2018-09-09 / Insight

Dryden focuses on competency learning

BY PHIL FOLEY
810-452-2616 • pfoley@mihomepaper.com


Fifth-grade student Ian Tresnak and sixth-grade student Noah Hall tackle seventh grade pre-algebra. Dryden Community Schools is shifting its focus to challenging students when they’re ready. 
Photo courtesy Dryden Community Schools Fifth-grade student Ian Tresnak and sixth-grade student Noah Hall tackle seventh grade pre-algebra. Dryden Community Schools is shifting its focus to challenging students when they’re ready. Photo courtesy Dryden Community Schools DRYDEN — Traditionally when children turn five they go to kindergarten and then spend the next 13 years moving from grade to grade until they graduate and get a job, go to college or join the military.

At Lapeer County’s smallest school district, said Dryden Community Schools Superintendent Mary Finnigan, “We do have traditional grade levels, but to a certain extent we’re trying to blur the lines.”

Finnigan said there is a growing realization that putting kids in cohorts based on age may not be the best way to educate them.

Over the past four years, she said, Dryden Community Schools has shifted toward competency learning, an approach that’s been adopted by school districts in Armada, Dexter and Fraser, among others.


Dryden French teacher Kimberly Sakowsky leads her class through the alphabet. 
Photo by Phil Foley Dryden French teacher Kimberly Sakowsky leads her class through the alphabet. Photo by Phil Foley Traditionally, Finnigan said, schools have “moved kids in herds based on date of manufacture, not based on what they know.” She said that results in some children being moved too fast and others not fast enough.

She noted that people like British educator Ken Robinson has suggested that standardization and testing have resulted in the killing of creativity.

Finnigan said Dryden’s staff is reading Todd Rose’s “The End of Average.” Rose, director of the Harvard Graduate School of Education’s Mind, Brain and Education Program, argues that a one-size-fitsall approach to education is antiquated.

“We are redefining what smart is,” said Finnigan, noting that while she has multiple college degrees, her husband, who works with robots, doesn’t and he can “fix anything around the house,” while she can’t.”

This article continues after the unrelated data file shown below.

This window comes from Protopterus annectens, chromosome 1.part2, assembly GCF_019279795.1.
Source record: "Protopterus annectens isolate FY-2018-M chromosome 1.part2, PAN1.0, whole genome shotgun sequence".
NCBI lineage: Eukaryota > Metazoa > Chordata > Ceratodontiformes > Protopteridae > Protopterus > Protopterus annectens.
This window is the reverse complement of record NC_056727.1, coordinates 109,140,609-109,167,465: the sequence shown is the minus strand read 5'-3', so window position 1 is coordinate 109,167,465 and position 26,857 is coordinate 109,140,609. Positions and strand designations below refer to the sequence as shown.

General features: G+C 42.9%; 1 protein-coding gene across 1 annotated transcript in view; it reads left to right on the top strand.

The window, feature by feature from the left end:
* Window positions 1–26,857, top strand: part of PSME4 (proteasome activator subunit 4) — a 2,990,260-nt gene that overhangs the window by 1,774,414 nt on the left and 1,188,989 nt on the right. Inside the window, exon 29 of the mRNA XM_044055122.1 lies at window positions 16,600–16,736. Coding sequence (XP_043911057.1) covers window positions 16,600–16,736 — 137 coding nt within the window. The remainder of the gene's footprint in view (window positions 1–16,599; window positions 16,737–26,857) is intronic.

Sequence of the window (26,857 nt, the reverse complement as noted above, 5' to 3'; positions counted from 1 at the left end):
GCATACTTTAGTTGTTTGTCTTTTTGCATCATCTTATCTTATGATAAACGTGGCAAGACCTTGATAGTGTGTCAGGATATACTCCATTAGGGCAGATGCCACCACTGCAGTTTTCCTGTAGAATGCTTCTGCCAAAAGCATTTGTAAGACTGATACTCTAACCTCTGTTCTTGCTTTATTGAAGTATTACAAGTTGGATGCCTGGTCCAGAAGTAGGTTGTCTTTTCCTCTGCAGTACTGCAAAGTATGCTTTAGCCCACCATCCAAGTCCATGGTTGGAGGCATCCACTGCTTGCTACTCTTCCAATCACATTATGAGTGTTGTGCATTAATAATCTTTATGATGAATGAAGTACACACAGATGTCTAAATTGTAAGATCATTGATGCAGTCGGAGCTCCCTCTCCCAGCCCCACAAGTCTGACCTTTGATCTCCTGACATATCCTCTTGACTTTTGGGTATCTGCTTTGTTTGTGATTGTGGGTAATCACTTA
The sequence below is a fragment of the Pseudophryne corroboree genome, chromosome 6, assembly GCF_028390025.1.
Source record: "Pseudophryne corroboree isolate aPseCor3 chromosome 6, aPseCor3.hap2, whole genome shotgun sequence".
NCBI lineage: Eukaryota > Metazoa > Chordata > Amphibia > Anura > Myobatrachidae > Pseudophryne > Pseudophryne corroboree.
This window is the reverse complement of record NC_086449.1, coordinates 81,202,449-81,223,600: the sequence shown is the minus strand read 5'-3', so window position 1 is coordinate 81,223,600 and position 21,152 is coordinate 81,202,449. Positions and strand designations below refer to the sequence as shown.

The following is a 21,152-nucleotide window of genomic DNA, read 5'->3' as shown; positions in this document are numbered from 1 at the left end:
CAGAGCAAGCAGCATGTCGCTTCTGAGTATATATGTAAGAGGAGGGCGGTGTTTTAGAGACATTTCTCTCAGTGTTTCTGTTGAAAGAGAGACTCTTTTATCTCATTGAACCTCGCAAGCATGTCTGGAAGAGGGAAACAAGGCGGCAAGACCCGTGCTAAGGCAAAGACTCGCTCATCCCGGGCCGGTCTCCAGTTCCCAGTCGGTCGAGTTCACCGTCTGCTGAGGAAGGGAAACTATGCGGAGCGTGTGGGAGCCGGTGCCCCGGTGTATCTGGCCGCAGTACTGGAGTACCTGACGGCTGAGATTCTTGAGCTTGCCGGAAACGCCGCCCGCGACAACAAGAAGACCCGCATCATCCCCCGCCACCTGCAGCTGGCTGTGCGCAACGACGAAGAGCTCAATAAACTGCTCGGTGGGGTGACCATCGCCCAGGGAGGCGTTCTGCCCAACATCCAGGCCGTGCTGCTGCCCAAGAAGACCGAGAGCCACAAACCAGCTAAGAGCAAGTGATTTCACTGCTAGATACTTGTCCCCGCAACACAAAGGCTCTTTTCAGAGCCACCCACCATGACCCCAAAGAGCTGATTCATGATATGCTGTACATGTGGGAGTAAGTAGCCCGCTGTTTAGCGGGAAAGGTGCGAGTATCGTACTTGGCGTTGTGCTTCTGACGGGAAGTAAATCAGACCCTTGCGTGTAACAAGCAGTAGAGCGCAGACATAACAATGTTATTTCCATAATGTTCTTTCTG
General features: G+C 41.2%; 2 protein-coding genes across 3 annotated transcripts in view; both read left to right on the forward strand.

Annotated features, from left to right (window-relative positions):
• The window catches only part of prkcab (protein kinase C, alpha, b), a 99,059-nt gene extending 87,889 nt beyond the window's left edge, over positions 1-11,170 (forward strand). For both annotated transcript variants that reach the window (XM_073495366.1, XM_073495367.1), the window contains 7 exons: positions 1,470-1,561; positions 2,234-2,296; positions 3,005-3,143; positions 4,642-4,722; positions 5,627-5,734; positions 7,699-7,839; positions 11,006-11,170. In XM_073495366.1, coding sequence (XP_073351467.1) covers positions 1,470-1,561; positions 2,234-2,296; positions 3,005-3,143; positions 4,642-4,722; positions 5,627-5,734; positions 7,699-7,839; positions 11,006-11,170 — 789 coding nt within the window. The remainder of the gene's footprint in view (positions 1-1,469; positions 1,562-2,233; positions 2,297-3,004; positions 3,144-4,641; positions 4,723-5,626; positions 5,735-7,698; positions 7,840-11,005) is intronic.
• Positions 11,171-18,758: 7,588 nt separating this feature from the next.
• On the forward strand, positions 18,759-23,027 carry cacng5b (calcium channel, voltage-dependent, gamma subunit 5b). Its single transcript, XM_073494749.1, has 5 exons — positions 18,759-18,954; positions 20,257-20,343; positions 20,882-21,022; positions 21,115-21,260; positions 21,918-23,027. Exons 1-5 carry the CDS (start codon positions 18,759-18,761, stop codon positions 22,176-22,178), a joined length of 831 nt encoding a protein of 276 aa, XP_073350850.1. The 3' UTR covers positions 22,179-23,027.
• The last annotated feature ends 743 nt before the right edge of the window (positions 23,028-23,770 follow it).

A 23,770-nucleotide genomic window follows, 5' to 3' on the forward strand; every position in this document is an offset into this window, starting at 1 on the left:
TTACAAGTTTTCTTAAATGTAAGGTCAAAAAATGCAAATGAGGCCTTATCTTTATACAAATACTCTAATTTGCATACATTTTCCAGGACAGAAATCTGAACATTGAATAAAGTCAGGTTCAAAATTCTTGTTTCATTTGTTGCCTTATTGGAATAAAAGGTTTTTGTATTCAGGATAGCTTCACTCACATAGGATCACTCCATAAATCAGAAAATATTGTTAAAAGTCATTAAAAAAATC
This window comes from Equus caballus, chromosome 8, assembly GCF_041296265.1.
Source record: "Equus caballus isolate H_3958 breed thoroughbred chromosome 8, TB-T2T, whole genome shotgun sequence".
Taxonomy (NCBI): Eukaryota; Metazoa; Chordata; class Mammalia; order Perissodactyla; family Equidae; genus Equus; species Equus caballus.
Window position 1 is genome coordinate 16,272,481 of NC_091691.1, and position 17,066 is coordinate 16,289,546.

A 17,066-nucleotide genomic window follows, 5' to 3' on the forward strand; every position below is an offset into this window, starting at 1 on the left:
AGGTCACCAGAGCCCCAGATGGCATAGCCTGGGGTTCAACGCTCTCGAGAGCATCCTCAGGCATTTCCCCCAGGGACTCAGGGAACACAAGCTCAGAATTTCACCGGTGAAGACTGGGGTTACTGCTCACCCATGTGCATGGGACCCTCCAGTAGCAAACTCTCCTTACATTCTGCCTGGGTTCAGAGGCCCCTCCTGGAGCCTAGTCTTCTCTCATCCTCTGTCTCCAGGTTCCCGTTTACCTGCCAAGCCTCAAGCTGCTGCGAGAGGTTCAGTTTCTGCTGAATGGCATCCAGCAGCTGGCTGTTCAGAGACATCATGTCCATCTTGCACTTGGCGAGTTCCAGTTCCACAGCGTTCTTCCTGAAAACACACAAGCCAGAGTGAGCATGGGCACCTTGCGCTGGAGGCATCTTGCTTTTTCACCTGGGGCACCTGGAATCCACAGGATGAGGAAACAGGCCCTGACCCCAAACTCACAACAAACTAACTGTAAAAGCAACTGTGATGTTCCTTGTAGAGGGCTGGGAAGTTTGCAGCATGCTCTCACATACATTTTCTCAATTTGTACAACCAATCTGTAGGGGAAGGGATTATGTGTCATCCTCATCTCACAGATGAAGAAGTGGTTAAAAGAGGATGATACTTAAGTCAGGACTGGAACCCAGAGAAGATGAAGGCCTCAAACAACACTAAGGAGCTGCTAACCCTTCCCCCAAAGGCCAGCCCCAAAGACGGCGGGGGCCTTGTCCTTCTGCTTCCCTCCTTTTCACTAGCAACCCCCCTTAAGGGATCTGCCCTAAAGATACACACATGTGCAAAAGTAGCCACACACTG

She said four years ago the district began to focus more on how students learn. As a result, the district now has some fifthand sixth-grade students in seventh-grade history while other students are getting more attention in early elementary math.

Finnigan said the district has been shifting toward more individualized education. She said because of Dryden’s small size, “We are able to be nimble and offer more opportunities.”

She said Dryden was an early adopter of the Early College Program, which allows students to earn up to 60 college credits while at Dryden Junior/Senior High School and attend their first physical year of college as a 13th year of high school, with the state foundation grant picking up the cost.

Dryden recently signed an agreement with Oakland University, giving the district six colleges it has early college agreements with. “It’s about being flexible and planning with kids in mind,” Finnigan said.

She noted that one of Dryden’s graduates last year actually earned her associate’s degree diploma the week before her high school diploma.

Finnigan noted that the district already has two students enrolled in their 13th year at Oakland University.

But she added, the district is just as focused on ensuring that students are as ready to pass the Armed Services Vocational Aptitude Battery test, if that’s what they want to do, as they are the college entrance exam.

Finnigan believes the approach is working, noting that while the district has become less test focused, its students had the highest overall SAT scores in Lapeer County last year.

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